I carried out my research in 2011 and 2012 at High Tech Campus in Eindhoven. This site accommodates some 100 research institutes and start-ups, employing about 8,000 knowledge workers. It forms part of Brainport Eindhoven, which in 2011 was proclaimed ‘the smartest region on earth’ by the Intelligent Community Forum in the United States. Every year, half of all Dutch patents originate here. High Tech Campus’s ecosystem builds on the thinking of economist Henry Chesbrough, which is largely based on the given that the complexity of groundbreaking, innovative, high-tech research – from micro-electronics to bio-technology – is increasing all the time. As a result, the costs of research are rising faster than its revenues, which encourages research institutes and companies to increasingly work together. For example, they share valuable research conditions, such as laboratories, equipment and skilled staff, or they cooperate in (pre-competitive) research projects. In all this, creating a culture of innovation, which stimulates the exchange of ideas, is crucial. Physical, cognitive and social proximity are important facilitating factors in this respect.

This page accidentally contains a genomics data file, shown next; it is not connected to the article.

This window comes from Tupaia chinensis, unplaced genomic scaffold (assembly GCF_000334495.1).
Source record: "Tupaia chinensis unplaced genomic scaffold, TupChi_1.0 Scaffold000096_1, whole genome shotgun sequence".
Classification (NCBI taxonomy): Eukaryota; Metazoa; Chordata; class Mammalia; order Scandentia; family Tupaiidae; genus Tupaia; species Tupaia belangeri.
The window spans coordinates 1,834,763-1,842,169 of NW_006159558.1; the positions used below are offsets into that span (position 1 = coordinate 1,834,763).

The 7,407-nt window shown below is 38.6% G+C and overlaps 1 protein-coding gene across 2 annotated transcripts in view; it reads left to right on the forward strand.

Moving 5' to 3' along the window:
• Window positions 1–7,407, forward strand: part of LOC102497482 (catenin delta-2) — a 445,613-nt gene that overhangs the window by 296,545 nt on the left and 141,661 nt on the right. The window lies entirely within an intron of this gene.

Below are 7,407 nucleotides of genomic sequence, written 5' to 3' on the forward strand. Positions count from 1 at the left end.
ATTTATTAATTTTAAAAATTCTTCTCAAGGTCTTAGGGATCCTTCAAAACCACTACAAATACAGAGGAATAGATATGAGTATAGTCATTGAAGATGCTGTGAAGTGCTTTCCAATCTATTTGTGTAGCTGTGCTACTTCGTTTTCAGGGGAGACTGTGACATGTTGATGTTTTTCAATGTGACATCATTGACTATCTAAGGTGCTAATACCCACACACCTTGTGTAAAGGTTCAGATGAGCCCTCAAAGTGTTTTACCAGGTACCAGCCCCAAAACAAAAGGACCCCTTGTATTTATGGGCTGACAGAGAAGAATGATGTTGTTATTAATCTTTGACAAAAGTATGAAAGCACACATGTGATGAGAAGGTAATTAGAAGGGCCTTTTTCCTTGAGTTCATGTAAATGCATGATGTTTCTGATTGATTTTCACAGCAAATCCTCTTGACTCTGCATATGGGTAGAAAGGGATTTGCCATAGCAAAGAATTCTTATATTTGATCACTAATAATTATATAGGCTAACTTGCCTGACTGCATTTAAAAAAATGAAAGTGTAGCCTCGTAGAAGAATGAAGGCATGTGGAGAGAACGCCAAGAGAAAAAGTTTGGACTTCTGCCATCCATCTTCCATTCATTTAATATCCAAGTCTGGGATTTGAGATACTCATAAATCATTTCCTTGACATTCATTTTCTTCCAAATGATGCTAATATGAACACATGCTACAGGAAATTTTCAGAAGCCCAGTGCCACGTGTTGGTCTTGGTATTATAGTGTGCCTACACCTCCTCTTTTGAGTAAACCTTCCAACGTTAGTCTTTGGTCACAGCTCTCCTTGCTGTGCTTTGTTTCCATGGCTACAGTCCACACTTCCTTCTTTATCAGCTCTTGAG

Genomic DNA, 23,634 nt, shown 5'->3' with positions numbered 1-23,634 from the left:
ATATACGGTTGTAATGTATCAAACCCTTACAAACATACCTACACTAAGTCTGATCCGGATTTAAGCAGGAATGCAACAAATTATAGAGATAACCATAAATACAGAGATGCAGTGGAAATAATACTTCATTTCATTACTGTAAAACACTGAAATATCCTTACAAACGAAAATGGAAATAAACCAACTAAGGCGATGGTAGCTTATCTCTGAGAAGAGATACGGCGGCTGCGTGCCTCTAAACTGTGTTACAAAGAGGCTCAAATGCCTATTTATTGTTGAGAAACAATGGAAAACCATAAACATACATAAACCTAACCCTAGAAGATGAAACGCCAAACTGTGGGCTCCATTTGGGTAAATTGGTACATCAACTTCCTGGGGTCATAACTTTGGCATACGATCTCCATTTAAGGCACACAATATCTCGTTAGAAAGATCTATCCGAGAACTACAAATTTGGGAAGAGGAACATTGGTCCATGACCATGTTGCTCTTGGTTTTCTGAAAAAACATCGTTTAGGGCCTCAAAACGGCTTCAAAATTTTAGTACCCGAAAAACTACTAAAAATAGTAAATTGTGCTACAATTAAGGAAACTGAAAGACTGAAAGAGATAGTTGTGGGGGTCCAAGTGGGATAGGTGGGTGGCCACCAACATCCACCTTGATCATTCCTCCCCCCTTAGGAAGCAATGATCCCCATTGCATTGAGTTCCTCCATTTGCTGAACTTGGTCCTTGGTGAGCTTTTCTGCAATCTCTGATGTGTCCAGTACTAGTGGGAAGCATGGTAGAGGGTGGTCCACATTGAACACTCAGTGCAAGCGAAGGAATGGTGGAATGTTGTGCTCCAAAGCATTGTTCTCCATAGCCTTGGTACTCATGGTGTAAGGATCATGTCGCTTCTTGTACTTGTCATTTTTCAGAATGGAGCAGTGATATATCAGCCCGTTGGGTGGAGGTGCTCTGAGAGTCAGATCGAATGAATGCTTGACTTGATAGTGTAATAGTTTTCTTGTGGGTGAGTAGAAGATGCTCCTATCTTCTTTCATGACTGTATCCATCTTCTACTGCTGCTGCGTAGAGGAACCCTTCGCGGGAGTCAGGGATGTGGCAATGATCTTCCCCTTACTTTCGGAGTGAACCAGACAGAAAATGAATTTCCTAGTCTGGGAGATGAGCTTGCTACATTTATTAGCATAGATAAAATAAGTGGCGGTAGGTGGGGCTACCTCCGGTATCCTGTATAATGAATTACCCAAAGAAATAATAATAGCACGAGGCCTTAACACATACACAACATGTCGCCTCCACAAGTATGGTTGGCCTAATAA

Dark zones
In my pursuit of the essence of groundbreaking high-tech research, the first challenge was to gain access to this ‘open’ but still heavily guarded world of innovation. When I finally succeeded – with the help of many – I was all the more touched by its mysticism. After I had mapped out the buildings, car parks and shared facilities (both above ground and underground), I gradually found my way to the magical atmosphere of the laboratories, getting closer and closer to the researchers and their equipment. Miniaturisation is an important driving force behind modern high-tech research, which increasingly takes place at the nano level and sometimes even at the atomic level. I slowly realised that I had made a transition from the square kilometre that is the size of the High Tech Campus site to a level that can only be made visible by means of scale models and mathematical formulas. This is the area that scientific anthropologist Bruno Latour refers to as ‘the black box’. It is also the place where, in his view, science becomes dark and ever less tangible. How, I asked myself, could I possibly represent something that is largely hidden from sight?